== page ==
Place the potato slices in a vacuum tight container for 1-10 minutes, the pressure maintained between 200 to 700 Torr. Immerse the vacuum treated strips in dilute collagen solutions (about 2%) for 30 seconds to 30 minutes, Dry, using a home air dry blower. Fry in oil at 350 to 400 degrees Fahrenheit for 3 to 4 minutes. Evaluate the oil retention as described previously. The average of 5 tries should be about 5-8%.
Precook the potato slices under dry conditions for 4 minutes in a thermal oven. Place in a vacuum tight container for 1 to 10 minutes the pressure being maintained between 200 to 700 Torr. Immerse the vacuum treated strips in dilute collagen solutions (from 1% to 2%) for 30 seconds to 30 minutes. The average oil retention after evaluation as described previously should be about 5-8%.
Precook the potato slices under dry conditions for 4 minutes in a microwave oven. Place in a vacuum tight container for 1-10 minutes, the pressure maintained between 200 to 700 Torr. Immerse the vacuum treated strips in dilute collagen solutions (1% to 2%) for 30 seconds to 30 minutes, Dry, using a home air blow drier. Fry in corn oil at 350 to 400 degrees Fahrenheit for 3 to 4 minutes. Analyze the fried potatoes for oil content as described previously. The average oil retention should be about 5-8%.
Freeze dry the potato slices and then immerse the strips in dilute collagen solutions (1% to 2%) for 30 seconds to 30 minutes, Dry, using a home air blow drier. Fry in oil at 350 to 400 degrees Fahrenheit for 3 to 4 minutes. Analyze the ground fried potatoes for oil content using the previously described method. The average oil retention should be about 5-8%.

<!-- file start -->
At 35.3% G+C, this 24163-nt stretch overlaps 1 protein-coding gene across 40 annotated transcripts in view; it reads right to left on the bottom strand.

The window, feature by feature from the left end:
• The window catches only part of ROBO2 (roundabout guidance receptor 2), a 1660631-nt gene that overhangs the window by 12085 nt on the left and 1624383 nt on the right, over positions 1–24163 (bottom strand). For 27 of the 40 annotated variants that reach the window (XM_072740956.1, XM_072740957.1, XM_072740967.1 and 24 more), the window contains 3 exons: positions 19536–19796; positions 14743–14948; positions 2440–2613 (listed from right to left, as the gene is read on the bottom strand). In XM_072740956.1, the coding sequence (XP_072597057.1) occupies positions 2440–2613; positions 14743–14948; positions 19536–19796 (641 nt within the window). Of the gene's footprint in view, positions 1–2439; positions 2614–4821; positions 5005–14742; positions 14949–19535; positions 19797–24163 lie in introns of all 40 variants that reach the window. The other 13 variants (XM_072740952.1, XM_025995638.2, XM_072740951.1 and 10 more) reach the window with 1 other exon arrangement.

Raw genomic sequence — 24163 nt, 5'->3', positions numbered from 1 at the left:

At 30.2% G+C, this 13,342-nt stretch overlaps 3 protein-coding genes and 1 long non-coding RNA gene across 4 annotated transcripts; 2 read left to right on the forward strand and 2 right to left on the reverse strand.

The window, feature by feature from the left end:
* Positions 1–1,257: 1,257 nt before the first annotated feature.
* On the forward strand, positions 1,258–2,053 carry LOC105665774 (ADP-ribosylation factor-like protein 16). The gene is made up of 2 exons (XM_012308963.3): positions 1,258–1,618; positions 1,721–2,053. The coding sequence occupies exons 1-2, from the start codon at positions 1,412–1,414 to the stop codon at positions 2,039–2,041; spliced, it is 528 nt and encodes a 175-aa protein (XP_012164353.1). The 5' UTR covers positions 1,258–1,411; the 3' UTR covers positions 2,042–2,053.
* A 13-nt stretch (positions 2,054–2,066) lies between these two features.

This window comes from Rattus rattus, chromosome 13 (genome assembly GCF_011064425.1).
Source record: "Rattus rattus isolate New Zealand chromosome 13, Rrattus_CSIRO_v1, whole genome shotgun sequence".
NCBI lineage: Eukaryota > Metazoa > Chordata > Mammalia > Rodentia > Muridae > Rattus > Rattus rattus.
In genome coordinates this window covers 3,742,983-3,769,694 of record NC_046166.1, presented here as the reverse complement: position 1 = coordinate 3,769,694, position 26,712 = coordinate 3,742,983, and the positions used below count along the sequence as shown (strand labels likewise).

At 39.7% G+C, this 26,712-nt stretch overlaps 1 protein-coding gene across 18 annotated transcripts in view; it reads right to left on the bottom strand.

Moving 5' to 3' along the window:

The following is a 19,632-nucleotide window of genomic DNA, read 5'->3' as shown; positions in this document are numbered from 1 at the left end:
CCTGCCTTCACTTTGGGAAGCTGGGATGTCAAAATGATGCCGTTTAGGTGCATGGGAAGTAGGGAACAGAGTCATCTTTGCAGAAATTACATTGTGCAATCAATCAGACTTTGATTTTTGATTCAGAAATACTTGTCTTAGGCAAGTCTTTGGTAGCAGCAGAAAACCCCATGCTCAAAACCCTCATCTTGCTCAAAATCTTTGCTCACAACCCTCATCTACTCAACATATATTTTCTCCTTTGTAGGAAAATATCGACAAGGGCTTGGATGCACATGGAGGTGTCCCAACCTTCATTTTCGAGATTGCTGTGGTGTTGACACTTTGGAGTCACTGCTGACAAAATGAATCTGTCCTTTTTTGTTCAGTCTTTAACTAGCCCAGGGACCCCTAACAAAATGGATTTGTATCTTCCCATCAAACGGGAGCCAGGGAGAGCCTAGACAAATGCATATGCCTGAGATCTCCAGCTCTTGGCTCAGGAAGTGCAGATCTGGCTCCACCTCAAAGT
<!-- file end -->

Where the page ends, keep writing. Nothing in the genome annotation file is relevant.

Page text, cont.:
Although the invention has been described with reference to certain embodiments thereof, it will be understood that it is not bound thereto and modifications may be made which are within the skill of the art and science. Accordingly, it is intended to be bound by the appended claims only in which:
applying at least one time, in a period taking at least 30 seconds, to said foodstuff an aqueous dispersion containing at least 0.1% of a water swellable, edible and completely harmless polymer of natural origin to said foodstuff,
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|U.S. Classification||426/94, 426/438, 426/297, 426/302, 426/102, 426/291|
|International Classification||A23L1/217, A23L1/00|
|Cooperative Classification||A23L19/18, A23P20/10, A23P20/105|
|European Classification||A23L1/217, A23L1/00P8B, A23L1/00P8B6|
|Mar 11, 1997||REMI||Maintenance fee reminder mailed|
|Aug 3, 1997||LAPS||Lapse for failure to pay maintenance fees|
|Oct 14, 1997||FP||Expired due to failure to pay maintenance fee|
Effective date: 19970806